“Diagnosis: Dengue Fever & Pneumonia, Part 2.”
I had rushed my asawa to the Provincial Hospital in Guimaras where we received the grim news. My wife had a case of dengue fever and pneumonia. Her white blood platelet count was dangerously low, 106, with 150 being the normal range. The physician on duty advised us that my spouse could be at risk for internal bleeding due to the dengue.
We fretfully waited for my spouse to be transferred to a hospital bed as my wife rested in a bed in the emergency ward. We had arrived around 8:30 pm this past Wednesday evening.
Approximately 11:30 pm a nurse came over and escorted us to a room on the second floor.
The sign posted outside the room read as follows: “Infectious Female Ward.”
This did not look good.
I went full tilt down to the cashier’s desk and plunked down 12 pesos, 26¢, for two face masks. Taking my receipt, I navigated my way to the Central Supply Room to pick up the masks and then made my way upstairs to my wife’s room, mask securely fastened to my fat face.
Two elderly patients were lying in their beds. I handed my better half her mask.
Another cot was squeezed at the base of my wife’s bed, bringing a total of four beds into the cramped quarters. One of the patients had their daughter staying in the room, sleeping on the spare cot.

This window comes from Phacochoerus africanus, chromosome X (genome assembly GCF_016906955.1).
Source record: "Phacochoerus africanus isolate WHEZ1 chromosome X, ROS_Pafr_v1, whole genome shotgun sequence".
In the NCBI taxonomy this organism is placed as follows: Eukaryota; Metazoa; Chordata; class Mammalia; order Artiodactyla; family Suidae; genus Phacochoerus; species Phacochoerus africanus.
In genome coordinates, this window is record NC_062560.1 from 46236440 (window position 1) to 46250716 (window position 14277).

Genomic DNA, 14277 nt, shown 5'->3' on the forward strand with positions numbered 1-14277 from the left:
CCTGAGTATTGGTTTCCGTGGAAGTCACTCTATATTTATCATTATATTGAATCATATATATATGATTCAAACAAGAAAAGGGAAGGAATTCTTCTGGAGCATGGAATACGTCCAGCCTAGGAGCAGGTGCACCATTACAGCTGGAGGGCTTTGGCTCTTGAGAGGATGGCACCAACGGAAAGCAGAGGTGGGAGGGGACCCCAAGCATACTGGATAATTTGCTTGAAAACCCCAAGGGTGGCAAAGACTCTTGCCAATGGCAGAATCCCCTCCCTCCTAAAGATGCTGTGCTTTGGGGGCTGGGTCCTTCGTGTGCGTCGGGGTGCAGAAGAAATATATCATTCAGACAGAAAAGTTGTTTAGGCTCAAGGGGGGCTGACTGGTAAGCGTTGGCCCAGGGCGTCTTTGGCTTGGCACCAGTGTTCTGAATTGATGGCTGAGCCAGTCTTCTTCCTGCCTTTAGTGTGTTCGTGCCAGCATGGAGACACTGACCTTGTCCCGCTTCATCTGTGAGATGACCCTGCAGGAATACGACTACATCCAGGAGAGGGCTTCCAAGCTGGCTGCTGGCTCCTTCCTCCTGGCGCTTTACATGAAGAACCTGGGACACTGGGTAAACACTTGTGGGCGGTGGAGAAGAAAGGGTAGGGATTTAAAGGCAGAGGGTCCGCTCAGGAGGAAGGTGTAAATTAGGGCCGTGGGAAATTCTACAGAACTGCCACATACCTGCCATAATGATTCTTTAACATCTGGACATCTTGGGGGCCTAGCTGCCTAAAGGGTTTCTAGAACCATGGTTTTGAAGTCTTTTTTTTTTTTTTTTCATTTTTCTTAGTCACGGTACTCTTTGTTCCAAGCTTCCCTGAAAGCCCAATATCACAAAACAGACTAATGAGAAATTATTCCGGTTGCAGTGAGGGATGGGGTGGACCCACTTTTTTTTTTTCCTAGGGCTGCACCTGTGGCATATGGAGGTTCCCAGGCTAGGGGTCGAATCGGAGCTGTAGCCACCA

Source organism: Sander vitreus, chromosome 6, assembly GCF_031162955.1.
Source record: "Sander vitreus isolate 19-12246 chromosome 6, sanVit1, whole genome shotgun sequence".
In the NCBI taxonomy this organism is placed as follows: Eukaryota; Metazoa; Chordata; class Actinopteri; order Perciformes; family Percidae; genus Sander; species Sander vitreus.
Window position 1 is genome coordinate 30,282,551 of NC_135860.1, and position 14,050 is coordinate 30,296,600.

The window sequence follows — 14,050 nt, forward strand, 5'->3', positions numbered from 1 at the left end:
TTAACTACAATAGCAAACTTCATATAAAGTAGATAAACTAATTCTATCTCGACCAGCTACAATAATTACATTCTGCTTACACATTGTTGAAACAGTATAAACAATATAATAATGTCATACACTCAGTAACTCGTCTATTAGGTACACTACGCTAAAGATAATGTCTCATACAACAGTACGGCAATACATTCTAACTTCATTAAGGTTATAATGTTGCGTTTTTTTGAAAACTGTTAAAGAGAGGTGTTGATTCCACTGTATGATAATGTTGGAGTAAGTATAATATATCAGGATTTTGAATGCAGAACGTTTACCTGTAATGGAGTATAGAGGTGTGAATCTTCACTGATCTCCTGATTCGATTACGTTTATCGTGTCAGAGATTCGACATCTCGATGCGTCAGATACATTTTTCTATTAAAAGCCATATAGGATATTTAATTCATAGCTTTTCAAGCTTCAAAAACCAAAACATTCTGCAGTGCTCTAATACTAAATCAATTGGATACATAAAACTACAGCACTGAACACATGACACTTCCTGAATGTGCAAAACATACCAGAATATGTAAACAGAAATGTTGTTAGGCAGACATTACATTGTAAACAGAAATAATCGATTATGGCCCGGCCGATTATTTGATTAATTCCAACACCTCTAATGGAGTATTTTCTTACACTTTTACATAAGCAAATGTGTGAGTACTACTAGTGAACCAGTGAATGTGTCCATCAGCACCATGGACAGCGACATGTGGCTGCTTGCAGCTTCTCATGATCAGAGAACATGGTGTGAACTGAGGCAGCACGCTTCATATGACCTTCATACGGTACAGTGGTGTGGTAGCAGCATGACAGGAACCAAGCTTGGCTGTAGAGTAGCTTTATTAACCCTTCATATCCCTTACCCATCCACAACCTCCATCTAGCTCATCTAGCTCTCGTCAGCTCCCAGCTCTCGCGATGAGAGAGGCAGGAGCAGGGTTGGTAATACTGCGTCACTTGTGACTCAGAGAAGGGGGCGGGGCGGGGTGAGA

The other senior citizen in the room also had a female relative sleeping with her. I had been given a badge to wear around my neck which designated me as a “watcher.” This ID would allow me to stay in the room.
A battery of open windows with no screens (and no fans or air con) faced my wife’s bed. If my spouse was already suffering from dengue fever, why allow even more mosquitoes to fly into the room, I wondered out loud?
Intense fluorescent lights blazed during the early morning hours as an IV dripped precious fluids into my asawa’s system. The lights were never turned off.
Pain medication was injected directly into my spouse’s veins and she soon drifted off to sleep.
We had already picked up the necessary medications from the hospital pharmacy, some of which, such as the IV’s and pain medication, did not cost us one single peso, due to our PhilHealth membership (more on PhilHealth later.)
I climbed into bed next to her, not able to snatch any sleep from The Sandman due to the bright lights and warm conditions of the room. You had to bring your own fan in at a charge of 50 pesos per day.
I finally managed to doze off for an hour. At 5:00 am I sent a text message to my wife’s sister Alida who lives in Guimaras. Thankfully she was awake early that morning and immediately called back. I went into the hallway to take the call.
I could barely speak as I choked back the tears. Alida was on her way.
My wife woke up. She had been given two blood tests during the early morning hours and we anxiously awaited the results to see if my spouse’s white blood platelet count had gone up yet.
Alida, her husband Joery and our niece Michelle soon arrived via my brother-in-law’s Yamaha.
Alida and Michelle would stay with my spouse as I rushed home to pack a bag and retrieve one of our fans. Still no word on the blood tests. My wife was in considerable pain and not looking very well.
I was worried.
(To be continued)